Microsoft is planning to run a free upgrade scheme for Windows 7, under the terms of which anybody who buys a new PC from a participating vendor after July 1st will be eligible for an upgrade to the new OS on its release. Although the details of the scheme - particularly the date with which it comes into effect, and the manufacturers participating - are unconfirmed, Tech ARP managed to acquire a draft of the Microsoft proposal, which outlines their intent.
The scheme is similar to that which Microsoft organized during the changeover from Windows XP to Windows Vista, in which buyers of a new XP computer could upgrade, without charge, to Vista once that OS was released. In this way, the inevitable pre-launch sales dip is hopefully minimized, as users are less inclined to wait until machines running the new software hit shelves.
While Microsoft refer to it as the "Windows 7 Technical Guarantee Program", the final scheme looks likely to be known as the Windows 7 Upgrade Program. Participation in the scheme is not mandatory for manufacturers producing Windows-based computers, but given the likelihood that buyers will be looking out for the free upgrade sticker, we'd expect to see most take part.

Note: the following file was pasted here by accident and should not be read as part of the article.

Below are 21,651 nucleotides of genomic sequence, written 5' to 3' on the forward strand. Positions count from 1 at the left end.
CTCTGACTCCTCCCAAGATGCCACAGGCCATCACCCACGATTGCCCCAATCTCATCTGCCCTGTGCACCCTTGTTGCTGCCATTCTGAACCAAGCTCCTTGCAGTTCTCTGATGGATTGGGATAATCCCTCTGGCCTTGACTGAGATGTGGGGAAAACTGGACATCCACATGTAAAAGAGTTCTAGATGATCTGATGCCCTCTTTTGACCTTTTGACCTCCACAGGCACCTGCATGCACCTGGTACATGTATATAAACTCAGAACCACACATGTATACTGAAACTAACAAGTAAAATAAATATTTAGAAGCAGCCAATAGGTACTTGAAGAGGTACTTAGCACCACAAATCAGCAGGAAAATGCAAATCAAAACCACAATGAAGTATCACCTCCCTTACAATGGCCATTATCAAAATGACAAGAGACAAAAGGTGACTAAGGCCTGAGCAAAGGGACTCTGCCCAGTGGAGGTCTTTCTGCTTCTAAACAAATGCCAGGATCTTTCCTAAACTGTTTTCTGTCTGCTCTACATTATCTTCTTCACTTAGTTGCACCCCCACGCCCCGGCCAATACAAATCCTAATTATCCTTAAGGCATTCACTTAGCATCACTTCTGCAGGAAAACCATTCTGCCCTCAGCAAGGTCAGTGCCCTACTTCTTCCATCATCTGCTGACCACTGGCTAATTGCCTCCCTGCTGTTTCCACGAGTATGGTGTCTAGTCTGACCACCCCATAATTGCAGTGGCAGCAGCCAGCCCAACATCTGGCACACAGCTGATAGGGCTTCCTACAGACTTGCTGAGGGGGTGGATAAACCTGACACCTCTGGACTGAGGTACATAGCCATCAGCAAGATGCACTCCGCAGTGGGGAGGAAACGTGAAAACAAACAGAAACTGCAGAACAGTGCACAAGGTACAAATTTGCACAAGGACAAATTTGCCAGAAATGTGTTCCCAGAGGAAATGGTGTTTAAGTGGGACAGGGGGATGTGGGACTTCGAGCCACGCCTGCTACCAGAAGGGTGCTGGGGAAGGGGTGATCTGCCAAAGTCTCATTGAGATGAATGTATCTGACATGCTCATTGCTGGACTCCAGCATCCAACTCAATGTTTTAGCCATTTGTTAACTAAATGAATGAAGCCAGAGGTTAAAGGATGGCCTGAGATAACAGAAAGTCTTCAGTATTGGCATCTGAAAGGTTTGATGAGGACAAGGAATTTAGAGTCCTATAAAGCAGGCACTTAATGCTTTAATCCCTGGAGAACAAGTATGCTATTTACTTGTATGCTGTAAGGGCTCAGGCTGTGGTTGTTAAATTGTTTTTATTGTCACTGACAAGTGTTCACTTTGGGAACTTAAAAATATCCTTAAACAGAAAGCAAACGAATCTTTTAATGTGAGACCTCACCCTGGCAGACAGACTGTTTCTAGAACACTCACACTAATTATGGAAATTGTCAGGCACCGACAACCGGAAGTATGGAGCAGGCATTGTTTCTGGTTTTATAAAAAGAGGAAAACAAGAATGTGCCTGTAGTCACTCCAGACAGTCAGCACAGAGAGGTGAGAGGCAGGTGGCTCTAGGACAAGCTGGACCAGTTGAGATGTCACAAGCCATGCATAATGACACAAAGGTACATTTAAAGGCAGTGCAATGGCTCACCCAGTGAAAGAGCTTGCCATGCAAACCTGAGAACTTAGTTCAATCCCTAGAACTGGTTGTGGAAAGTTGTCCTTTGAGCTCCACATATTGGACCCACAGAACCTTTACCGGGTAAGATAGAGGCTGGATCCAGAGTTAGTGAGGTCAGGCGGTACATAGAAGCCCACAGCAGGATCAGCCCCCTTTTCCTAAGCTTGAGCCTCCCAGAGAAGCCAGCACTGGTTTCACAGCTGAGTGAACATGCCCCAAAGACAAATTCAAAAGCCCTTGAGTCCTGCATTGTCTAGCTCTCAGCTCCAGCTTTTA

Upgrades will be tier-for-tier, so a Vista Home Premium user will get Windows 7 Home Premium, while a Vista Ultimate user will get Windows 7 Ultimate. Similarly, 32-bit and 64-bit versions will upgrade to their same-bit version; 32-bit to 64-bit upgrades will not be allowed, although clean installs will be. Those with a system that has a valid Vista licence but is running XP under the downgrade scheme will be allowed to perform a fresh install of Windows 7.